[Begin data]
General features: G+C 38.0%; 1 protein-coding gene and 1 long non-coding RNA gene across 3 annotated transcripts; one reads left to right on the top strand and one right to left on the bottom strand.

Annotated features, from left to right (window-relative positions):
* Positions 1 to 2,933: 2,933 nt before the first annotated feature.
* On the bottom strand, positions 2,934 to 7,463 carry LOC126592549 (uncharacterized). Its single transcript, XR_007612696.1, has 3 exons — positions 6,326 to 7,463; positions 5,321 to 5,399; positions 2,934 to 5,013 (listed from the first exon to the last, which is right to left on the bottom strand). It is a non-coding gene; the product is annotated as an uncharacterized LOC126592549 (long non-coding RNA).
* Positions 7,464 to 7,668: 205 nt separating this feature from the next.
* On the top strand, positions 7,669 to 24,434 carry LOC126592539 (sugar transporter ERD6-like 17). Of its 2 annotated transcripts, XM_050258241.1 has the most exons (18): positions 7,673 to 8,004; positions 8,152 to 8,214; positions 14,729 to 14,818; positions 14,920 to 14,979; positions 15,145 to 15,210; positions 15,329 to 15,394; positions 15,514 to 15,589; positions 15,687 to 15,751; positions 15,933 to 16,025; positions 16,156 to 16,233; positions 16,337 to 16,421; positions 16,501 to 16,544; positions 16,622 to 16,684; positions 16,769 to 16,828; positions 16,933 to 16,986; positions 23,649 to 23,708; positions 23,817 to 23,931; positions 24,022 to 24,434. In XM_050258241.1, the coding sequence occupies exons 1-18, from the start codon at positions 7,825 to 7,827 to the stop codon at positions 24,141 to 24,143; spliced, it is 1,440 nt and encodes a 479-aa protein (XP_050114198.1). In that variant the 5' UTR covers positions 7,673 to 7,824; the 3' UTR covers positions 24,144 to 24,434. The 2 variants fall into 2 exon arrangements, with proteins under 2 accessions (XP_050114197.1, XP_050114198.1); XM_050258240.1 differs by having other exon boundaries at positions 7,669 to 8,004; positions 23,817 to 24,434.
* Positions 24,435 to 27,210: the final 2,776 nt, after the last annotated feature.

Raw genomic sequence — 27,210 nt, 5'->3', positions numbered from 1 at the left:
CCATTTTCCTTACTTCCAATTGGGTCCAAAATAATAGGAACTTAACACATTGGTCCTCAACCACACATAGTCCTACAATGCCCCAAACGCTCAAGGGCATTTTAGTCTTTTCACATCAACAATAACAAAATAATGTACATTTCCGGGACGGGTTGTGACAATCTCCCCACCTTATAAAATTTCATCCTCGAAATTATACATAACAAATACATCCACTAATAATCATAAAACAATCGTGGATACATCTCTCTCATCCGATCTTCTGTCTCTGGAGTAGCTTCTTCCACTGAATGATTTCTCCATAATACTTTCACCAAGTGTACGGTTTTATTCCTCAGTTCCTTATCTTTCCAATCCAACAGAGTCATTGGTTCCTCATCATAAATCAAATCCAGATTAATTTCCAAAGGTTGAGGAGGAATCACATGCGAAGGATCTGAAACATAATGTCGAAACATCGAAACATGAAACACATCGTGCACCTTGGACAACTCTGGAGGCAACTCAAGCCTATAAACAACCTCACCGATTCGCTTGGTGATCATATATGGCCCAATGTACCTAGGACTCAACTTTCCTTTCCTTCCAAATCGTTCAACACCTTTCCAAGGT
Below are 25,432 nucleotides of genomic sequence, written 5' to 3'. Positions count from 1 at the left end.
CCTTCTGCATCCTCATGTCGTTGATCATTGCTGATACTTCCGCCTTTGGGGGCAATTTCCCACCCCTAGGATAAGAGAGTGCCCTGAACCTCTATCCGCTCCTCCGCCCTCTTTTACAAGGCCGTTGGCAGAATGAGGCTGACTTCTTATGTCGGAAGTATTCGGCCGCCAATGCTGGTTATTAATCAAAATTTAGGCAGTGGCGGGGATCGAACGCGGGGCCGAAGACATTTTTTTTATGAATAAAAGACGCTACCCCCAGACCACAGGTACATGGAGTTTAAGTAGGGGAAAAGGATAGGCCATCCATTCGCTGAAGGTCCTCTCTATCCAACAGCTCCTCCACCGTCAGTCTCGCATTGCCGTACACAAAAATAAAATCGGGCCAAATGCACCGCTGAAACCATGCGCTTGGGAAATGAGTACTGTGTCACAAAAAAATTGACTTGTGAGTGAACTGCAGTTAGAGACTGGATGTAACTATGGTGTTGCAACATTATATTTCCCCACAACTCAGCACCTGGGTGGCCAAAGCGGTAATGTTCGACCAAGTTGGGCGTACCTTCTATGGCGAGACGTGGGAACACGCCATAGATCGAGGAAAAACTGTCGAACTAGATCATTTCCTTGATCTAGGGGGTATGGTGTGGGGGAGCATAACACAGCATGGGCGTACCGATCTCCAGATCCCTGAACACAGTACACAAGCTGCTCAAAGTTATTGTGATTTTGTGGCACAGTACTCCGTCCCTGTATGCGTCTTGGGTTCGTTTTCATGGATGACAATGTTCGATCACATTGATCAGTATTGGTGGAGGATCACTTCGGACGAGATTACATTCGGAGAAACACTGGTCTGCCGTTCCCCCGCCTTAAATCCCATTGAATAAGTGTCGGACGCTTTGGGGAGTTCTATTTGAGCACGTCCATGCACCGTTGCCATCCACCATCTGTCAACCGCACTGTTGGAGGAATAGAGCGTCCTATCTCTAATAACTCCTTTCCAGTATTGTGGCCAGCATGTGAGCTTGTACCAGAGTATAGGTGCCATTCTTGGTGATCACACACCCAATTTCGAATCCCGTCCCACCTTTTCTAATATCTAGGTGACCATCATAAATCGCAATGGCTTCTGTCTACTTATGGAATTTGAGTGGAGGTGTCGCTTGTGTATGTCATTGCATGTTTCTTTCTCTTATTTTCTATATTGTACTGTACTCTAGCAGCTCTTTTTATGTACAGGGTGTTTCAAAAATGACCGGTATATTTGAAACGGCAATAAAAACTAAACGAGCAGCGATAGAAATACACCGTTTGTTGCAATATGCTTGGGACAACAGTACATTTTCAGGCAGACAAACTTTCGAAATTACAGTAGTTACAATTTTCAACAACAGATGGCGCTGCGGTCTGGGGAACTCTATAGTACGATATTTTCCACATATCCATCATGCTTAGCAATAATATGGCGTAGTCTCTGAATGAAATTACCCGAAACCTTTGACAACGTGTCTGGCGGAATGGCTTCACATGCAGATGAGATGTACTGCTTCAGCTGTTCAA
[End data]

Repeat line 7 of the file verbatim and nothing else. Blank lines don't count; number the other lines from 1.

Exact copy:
* Positions 24,435 to 27,210: the final 2,776 nt, after the last annotated feature.